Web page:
Hubert’s Block, a musical about Alzheimer’s Disease

Rebecca Coupe Franks

Rebecca Coupe Franks

New Paltz-based jazz musician Rebecca Coupe Franks has released a half-dozen or so CDs of original music, but Hubert’s Block is the first musical that she has written – a project in the works for the past two years. Franks undertook the challenge of writing both book and music out of a sense of wanting to do something different. “It came together very spontaneously,” she says. “The whole thing is kind of a jazz improv.”

Most of the action in Hubert’s Block takes place on Cornelia Street in New York City’s West Village, where Franks lived for a time, as the main character, Hubert, seeks a cure for Alzheimer’s disease. The quirky young man is in the process of applying to medical school, looking at the possibility of blocking proteins that might cause the disease. Hubert’s father had once been a researcher on the topic, with vast archives of his findings; but living with the disease now himself in his elder years, he can’t remember what he did with the material. Other characters in the play include the rest of the people living on Hubert’s block: his teenaged sister, his mom (a psychiatrist) and various neighbors, who range from a homeless woman to a psychic who owns a store devoted to angels.

The underlying message of the drama/comedy, says Franks, is about appreciating life and helping others. Love, hope, forgiveness…and guardian angels. Franks doesn’t have a personal connection to Alzheimer’s disease herself, but says that the play encourages finding a cure for the disease. She’s calling it an “all-ages” musical, but while there’s nothing inappropriate in it that would prohibit taking young children to see the show, the medical references in it would probably go over their heads.


The first performances of Hubert’s Block will be somewhat experimental. “This will be a chance to get feedback from audiences and see what works,” says Franks. Up first will be a show at the Rosendale Café on Saturday, May 28 at 8 p.m. Tickets cost $10. The show is interactive, notes Franks, and with the venue being an intimate one, it will be fun for the audience to be somewhat immersed in the action as the actors move around them.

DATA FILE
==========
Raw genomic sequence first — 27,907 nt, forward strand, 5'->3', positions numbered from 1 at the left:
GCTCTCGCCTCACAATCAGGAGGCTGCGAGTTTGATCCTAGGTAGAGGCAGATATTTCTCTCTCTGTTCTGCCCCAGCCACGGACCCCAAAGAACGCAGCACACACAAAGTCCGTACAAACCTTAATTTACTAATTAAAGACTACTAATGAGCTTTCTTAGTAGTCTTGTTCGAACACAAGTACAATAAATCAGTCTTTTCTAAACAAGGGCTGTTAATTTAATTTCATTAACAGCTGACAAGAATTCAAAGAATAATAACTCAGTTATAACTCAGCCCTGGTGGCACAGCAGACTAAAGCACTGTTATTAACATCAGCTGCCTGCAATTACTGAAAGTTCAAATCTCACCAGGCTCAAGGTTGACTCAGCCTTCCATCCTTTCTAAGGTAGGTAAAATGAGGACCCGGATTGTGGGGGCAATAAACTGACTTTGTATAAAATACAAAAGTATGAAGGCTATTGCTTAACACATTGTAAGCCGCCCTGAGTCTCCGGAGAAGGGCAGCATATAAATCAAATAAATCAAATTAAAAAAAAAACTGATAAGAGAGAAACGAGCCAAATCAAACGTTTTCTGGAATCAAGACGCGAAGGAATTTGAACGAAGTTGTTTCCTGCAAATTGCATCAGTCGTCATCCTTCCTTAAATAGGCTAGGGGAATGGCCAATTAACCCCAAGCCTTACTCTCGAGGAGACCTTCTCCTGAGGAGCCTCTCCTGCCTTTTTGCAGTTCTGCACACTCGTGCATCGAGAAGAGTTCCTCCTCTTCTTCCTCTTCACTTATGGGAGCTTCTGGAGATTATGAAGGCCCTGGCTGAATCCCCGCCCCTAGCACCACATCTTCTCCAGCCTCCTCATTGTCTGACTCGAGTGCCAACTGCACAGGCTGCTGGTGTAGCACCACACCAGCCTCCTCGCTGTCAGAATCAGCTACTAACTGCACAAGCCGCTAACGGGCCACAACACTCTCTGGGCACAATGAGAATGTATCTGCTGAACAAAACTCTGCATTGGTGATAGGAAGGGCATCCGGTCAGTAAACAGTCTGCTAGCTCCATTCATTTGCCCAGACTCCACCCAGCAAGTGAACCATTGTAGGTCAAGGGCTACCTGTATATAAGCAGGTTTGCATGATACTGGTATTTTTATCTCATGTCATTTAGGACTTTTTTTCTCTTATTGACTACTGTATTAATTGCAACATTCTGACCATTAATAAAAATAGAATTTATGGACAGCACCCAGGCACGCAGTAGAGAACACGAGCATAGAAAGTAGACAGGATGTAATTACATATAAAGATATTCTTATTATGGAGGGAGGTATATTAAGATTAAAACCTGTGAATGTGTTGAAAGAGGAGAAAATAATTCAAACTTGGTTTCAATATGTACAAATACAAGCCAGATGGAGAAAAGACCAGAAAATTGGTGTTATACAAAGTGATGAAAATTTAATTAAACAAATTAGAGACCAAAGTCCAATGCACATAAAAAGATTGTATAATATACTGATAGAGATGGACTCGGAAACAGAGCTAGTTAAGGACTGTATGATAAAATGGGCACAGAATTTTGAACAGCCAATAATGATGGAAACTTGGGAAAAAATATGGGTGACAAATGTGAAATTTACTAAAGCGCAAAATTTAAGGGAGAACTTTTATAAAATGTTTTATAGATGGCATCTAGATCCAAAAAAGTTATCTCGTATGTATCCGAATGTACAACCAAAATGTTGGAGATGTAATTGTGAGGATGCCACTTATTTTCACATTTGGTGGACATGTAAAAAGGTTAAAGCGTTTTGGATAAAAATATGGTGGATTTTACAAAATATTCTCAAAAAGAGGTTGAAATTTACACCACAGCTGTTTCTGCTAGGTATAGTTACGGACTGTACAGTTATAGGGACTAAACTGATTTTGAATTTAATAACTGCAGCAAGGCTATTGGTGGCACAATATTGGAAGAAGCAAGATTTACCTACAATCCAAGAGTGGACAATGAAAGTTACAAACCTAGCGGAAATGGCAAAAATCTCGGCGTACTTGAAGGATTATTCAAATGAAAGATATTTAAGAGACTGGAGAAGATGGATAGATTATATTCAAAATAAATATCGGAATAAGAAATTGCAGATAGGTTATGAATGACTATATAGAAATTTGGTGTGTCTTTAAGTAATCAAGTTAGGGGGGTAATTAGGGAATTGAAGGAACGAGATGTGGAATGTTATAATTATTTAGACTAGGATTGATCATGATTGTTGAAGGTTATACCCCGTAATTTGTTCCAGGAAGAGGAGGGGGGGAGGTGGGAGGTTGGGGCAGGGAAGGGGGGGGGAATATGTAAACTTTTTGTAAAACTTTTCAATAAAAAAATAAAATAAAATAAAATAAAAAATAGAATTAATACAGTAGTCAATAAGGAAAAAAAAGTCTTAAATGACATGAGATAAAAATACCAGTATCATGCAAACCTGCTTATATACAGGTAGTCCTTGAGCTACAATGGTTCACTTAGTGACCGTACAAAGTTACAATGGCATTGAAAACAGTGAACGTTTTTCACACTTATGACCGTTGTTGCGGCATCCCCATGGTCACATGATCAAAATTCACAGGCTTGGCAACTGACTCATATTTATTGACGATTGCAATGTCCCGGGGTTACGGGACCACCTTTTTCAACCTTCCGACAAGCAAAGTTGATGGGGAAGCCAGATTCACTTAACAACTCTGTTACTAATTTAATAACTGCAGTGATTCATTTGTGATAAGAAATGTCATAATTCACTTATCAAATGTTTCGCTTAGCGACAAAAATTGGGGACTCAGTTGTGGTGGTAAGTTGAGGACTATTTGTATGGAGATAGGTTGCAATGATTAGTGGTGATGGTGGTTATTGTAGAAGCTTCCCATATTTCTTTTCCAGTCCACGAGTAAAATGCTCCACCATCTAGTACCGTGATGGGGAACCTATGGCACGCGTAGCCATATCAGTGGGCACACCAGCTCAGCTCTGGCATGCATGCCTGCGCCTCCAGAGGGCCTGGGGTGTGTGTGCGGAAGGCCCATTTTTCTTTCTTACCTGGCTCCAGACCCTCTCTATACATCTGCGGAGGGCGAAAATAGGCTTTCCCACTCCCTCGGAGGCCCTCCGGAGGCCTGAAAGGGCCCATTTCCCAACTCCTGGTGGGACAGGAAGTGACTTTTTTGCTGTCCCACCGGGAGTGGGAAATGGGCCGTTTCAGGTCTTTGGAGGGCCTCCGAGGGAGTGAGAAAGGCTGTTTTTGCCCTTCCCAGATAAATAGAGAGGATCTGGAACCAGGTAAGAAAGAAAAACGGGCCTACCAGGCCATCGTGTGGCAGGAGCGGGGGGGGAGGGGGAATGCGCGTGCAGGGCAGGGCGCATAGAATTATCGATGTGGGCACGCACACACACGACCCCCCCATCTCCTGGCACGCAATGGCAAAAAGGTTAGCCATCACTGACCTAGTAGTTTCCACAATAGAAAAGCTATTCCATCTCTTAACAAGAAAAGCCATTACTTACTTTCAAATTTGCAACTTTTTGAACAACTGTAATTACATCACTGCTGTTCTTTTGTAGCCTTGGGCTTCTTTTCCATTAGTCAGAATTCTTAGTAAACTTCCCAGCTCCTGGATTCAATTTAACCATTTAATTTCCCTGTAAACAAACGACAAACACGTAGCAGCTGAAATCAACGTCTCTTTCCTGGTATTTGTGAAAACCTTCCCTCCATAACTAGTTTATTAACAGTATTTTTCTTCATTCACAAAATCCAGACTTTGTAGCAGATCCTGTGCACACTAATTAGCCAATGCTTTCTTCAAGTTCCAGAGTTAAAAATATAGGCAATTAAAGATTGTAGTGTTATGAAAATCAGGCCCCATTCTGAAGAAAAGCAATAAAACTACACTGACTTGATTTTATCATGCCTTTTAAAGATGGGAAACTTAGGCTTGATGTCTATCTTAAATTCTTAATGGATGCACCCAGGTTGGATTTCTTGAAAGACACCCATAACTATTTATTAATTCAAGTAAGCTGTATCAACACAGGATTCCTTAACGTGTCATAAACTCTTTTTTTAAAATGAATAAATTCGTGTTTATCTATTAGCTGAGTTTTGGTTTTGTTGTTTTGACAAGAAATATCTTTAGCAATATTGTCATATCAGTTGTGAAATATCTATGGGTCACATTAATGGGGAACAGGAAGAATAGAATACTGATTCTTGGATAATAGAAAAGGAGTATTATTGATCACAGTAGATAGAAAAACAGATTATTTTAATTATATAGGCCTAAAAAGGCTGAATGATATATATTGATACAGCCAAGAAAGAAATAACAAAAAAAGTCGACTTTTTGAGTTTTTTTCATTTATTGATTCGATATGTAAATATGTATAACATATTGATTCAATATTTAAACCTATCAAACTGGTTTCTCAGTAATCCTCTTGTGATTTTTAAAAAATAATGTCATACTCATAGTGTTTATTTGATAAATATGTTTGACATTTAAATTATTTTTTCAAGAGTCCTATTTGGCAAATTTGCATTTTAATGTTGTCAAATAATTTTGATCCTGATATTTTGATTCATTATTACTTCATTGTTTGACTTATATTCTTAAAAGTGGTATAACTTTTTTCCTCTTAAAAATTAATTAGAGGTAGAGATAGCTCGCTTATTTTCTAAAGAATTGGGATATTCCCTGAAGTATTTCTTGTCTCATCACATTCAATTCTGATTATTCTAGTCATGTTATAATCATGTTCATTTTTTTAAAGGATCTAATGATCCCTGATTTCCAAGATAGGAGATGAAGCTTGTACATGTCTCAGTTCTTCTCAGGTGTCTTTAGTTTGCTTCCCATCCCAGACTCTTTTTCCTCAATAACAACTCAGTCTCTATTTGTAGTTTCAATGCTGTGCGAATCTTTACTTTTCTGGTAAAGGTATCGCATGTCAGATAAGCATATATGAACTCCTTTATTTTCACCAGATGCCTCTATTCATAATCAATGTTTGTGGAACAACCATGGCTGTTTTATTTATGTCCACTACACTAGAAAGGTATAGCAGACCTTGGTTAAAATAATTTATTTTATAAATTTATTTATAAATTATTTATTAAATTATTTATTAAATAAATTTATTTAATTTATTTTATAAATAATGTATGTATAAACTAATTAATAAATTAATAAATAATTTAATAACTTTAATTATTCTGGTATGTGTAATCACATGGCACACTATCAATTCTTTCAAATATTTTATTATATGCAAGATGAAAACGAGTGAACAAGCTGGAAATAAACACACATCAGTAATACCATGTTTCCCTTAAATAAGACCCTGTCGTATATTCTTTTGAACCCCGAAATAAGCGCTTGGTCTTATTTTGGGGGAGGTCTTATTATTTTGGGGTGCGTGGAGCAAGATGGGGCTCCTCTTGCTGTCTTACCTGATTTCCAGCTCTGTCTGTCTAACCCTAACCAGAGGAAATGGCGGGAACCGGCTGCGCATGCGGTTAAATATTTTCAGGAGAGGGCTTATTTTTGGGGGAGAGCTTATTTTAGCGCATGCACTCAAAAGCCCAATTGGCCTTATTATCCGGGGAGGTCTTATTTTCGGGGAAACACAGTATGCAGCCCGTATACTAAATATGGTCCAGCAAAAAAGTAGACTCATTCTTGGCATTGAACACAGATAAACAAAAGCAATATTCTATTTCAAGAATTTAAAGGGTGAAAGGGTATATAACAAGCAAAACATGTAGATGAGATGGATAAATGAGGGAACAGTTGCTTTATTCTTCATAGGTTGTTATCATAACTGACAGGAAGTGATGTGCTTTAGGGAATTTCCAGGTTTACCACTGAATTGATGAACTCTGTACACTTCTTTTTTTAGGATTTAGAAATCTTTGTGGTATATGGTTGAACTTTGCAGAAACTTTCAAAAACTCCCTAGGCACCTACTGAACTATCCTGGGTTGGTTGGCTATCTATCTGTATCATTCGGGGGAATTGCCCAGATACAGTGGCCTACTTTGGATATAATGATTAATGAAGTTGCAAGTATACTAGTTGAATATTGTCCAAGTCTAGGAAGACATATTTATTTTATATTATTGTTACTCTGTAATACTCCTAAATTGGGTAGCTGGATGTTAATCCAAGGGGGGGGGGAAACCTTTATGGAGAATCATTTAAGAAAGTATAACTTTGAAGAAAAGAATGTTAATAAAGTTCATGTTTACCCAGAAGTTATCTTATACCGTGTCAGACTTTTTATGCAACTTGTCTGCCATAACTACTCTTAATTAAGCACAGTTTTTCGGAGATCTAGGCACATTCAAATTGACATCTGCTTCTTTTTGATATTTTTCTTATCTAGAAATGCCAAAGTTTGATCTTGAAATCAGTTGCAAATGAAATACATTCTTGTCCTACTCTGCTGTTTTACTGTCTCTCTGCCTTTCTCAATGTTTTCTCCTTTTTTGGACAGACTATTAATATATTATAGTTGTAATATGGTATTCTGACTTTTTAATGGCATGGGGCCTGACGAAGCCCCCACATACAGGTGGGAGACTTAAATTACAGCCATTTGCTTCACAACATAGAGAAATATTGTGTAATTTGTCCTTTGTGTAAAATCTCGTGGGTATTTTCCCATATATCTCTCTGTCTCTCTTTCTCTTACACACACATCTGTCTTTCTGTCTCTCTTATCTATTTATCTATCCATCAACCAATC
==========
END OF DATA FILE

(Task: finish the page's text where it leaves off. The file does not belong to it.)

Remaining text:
On Sunday, May 29 the show will take to the stage of the Falcon in Marlboro. Admission is by suggested donation. Later that week, Woodland Pond in New Paltz will host performances of Hubert’s Block on Saturday and Sunday, June 4 and 5 at 3 p.m. each day. Admission is free to the Woodland Pond shows, and they’re open to the general public.

The cast includes SUNY-New Paltz student Daniel Manning in the lead role of Hubert. Fellow cast members Meghan Tobias and Adrienne Patashny also have a connection to the college: Tobias is a current student and Patashny an alum. Theatergoers familiar with productions of New Paltz’s 90 Miles Off Broadway company will recognize 15-year-old Oona Stoever of New Paltz, a standout vocalist. Rondout Middle School seventh-grader Ethan LaSalvia and high school student Alix Guzman round out the cast. Rebecca Coupe Franks directs her troupe and plays trumpet and piano for the production, accompanied by Anne Belmont on guitar. When Hubert’s Block is staged at SUNY-New Paltz’s Studley Theatre later this year (September 25 at 2 and 7 p.m.), Franks hopes to expand the musical with more staging and a full rhythm section.

Franks teaches trumpet at the college in New Paltz. Originally from the Bay Area in Northern California, she came to live in the Hudson Valley after years in New York City interspersed with years back in California. Familiar with New Paltz from hiking, it was an attractive choice of place in which to settle. In her earlier years, Franks lived in Venezuela for a year, playing in salsa and merengue bands.

She describes her music as genre-crossing, an amalgam of jazz, Latin, bebop and rhythm-and-blues, with bits of gospel and inflections of pop in the mix. “I’ve never fit into the categories,” she says, “so I do what I want to do.”


Hubert’s Block, Saturday, May 28, 8 p.m., $10, Rosendale Café, 434 Main Street, Rosendale; (845) 658-9048, Sunday, May 29, 3 p.m., The Falcon, by donation, 1348 Route 9W, Marlboro; (845) 236-7970, Saturday/Sunday, June 4/5, 3 p.m., free, Woodland Pond, 100 Woodland Pond Circle, New Paltz; (845) 883-9800,

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